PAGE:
MPs debated a Liberal-sponsored anti-Islamophobia motion and a Conservative counter-motion this week amid much public confusion and misinformation. At the centre of the heated political battle is a single word: "Islamophobia."
Here are five things to know about the motion.
1. What will it do?
The motion, officially known as M-103, was tabled by Mississauga—Erin Mills Liberal MP Iqra Khalid on Dec. 5, 2016. It aims to condemn and combat Islamophobia, acts of discrimination and hate against Muslims. This week's debate unfolded in the emotional aftermath of the Jan. 29 mosque shooting in Quebec City, where six Muslim worshippers were killed.
It does three things:
- Calls on the government to condemn Islamophobia and all forms of systemic racism and religious discrimination.
- Asks the government to recognize the need to quell the increasing public climate of hate and fear.
- Requests the Commons heritage committee to study how the government could develop a government-wide approach to reducing or eliminating systemic racism and religious discrimination, including Islamophobia, and collect data to provide context for hate crime reports and to conduct needs assessments for impacted communities. Findings are to be presented within eight months.
Saskatchewan Conservative MP David Anderson, his party's religious freedom critic, presented a counter-motion on Opposition day, which mirrors M-103 but removes the word 'Islamophobia' and instead calls on government to "condemn all forms of systemic racism, religious intolerance and discrimination of Muslims, Jews, Christians, Sikhs, Hindus and other religious communities."
2. Is it a motion or a bill?
While some have mischaracterized it as a "bill" or a "law," out of confusion or deliberate attempts to spread misinformation, M-103 is actually a private member's motion.
A motion is a proposal moved by an MP to draw attention to an issue considered urgent or of public interest. It cannot become a law, but it can lead to the development of a bill that could eventually become a law
A bill is a draft of a proposed law which must be passed by the House of Commons and Senate before it becomes a law.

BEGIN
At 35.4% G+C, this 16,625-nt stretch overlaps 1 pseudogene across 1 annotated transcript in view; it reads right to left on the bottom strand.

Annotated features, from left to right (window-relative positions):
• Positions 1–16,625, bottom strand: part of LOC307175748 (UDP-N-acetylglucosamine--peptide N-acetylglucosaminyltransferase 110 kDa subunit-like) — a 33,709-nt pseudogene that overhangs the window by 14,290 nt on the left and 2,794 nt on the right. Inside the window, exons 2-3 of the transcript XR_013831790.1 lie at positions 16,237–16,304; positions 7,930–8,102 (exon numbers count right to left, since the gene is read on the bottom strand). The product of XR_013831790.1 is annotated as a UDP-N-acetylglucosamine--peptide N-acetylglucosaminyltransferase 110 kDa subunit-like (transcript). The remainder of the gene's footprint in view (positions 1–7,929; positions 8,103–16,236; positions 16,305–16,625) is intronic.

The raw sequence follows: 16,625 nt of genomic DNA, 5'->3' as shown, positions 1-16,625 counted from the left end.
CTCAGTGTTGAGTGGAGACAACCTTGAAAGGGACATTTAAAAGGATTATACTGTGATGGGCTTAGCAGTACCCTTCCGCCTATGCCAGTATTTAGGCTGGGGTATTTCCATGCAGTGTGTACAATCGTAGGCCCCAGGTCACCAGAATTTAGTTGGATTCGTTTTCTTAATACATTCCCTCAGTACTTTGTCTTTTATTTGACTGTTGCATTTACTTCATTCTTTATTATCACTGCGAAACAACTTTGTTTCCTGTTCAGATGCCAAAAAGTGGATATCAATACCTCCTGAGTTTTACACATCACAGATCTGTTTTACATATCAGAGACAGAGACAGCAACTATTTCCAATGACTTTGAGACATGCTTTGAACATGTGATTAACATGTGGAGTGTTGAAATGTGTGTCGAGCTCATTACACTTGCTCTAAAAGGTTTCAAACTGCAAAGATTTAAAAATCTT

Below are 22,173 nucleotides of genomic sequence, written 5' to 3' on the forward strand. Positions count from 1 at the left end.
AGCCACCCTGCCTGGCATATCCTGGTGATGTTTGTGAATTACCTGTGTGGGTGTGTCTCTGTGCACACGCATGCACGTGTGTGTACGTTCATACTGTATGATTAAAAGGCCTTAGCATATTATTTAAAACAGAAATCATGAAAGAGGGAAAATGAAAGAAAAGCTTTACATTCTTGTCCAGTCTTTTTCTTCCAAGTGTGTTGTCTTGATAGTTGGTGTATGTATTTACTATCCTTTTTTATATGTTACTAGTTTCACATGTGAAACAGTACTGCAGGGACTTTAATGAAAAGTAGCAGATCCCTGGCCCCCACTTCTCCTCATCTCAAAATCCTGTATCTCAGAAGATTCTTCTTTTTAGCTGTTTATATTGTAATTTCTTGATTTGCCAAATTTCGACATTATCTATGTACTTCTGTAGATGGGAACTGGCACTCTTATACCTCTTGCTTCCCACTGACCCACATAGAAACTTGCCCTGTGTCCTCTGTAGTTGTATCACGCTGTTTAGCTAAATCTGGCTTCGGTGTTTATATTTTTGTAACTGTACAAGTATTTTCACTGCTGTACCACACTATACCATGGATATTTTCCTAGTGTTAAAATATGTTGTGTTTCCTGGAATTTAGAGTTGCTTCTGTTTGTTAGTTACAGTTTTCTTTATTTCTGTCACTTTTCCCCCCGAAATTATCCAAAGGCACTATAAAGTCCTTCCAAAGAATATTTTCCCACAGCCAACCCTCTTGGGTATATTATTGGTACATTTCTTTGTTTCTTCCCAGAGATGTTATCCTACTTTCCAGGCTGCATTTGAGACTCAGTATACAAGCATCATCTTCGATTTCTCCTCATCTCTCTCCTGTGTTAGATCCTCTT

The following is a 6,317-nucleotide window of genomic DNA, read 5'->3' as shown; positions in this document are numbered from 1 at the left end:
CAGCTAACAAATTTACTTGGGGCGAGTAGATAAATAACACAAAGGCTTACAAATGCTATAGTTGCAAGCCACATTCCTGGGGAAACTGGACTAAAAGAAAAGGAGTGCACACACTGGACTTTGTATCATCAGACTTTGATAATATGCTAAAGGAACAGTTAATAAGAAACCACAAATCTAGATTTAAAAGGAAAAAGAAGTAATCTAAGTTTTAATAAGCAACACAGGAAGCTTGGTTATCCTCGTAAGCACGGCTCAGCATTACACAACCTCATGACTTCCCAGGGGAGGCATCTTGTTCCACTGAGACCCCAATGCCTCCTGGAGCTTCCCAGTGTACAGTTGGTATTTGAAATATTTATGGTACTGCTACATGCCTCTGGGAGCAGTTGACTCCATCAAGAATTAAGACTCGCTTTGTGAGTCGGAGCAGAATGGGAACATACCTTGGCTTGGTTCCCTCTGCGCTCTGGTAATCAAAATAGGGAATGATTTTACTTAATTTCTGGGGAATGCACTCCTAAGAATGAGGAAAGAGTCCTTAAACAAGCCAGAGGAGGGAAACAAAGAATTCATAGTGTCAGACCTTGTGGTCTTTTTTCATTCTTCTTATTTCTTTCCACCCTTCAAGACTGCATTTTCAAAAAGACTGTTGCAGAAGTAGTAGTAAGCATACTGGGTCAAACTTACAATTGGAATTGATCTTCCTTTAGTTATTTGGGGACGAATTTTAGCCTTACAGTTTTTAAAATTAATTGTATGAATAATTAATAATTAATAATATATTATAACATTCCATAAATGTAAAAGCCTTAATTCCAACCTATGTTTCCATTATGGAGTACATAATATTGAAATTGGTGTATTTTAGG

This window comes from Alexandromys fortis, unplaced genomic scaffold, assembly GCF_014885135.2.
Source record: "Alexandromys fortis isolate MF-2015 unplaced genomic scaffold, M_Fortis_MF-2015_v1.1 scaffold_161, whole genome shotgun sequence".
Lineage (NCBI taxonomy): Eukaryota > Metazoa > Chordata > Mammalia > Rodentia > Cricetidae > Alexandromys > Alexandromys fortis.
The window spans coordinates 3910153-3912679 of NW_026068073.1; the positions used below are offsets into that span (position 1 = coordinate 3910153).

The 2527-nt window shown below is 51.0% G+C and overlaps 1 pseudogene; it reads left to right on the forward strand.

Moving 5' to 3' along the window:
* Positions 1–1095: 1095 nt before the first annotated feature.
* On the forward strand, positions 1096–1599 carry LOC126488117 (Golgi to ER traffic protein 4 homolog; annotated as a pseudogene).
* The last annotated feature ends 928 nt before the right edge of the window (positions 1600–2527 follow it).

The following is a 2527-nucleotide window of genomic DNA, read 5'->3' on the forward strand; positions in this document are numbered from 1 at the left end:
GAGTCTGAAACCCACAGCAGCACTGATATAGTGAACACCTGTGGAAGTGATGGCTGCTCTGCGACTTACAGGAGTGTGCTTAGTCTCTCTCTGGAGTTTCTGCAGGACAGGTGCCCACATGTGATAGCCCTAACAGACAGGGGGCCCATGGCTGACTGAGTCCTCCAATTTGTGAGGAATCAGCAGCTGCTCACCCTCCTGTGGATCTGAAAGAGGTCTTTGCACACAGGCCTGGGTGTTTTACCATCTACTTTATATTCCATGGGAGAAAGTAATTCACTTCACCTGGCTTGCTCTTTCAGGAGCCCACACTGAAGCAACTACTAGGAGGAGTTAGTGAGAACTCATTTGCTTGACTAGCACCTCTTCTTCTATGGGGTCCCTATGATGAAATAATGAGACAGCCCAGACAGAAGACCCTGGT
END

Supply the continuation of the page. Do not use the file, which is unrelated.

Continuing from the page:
3. What is Islamophobia?
Much of the debate inside the House of Commons and across the country focused on this word, and whether its reference in the motion will tackle the growing problem head-on, or erode free speech. The Liberals insist the word is clear and well understood, while the Conservatives say it's confusing and potentially harmful.
On Wednesday Khalid offered this: "What is Islamophobia? The most commonly used definition, and the one I ascribe to, is that Islamophobia is the irrational hatred of Muslims that leads to discrimination," she said.
Anderson countered: "This is a word that we see often but one that many people are uncomfortable with because they do not know what it includes."
Karim Achab, a linguistics professor at the University of Ottawa, said any word with "phobia," such as claustrophobia, sociophobia or homophobia, implies a disorder and suggests people who have a negative opinion about Islam and who are vocal about it should be seeking medical or psychological help.
He believes the term is used to make people feel guilty and silence criticism about Islam. He said a more appropriate term would be one using the prefix anti-, as in anti-Semitism.
Amira Elghawaby, spokeswoman for the National Council of Canadian Muslims, said the term Islamophobia is commonly used in Canada is to describe the irrational fear or hatred of Muslims that leads to discrimination or actual acts of harassment or violence.
'Dislike of or prejudice against Islam or Muslims, especially as a political force.' — Oxford Dictionary definition of Islamophobia
She said the term is widely used by community members, public officials and academics, as well by international organizations including the United Nations, and called it "unfortunate" that the divisive debate is shifting focus away from collective efforts to make everyone feel safer.
Oxford Dictionary defines Islamophobia as "dislike of or prejudice against Islam or Muslims, especially as a political force," while Webster's online dictionary defines it as "prejudice against Muslims." Merriam-Webster offers a definition most similar to Khalid's, which is "irrational fear of, aversion to, or discrimination against Islam or people who practise Islam."
4. Why are some people opposed?
M-103 has become a lightning rod, attracting a flurry of comments and conversations on social media, blogs and websites.
Some critics of the motion worry it could infringe on free speech and the charter right to freedom of expression, because criticism of Islam could be construed as Islamophobia. Some have even raised the fear that the parliamentary study could ultimately lead to legislative changes, including Shariah blasphemy laws. Others object to Islam being singled out as a religion in need of special protection.
M-103 has also provoked thousands of hateful messages and threats directed at Khalid and Heritage Minister Melanie Joly, who declared the government's "strong and clear" support for the motion.
5. What happens next?
M-103 now goes to the bottom of the list of private member's business and is expected to return for an hour of debate in early April.
At that time, it could be passed in the House but if a recorded vote is requested, that would occur the following Wednesday.
The political debate will likely continue to rage in the meantime, with several Conservative leadership candidates seizing the issue or even fundraising on it. The Liberals are also using M-103 to showcase the government's "diversity is our strength" message.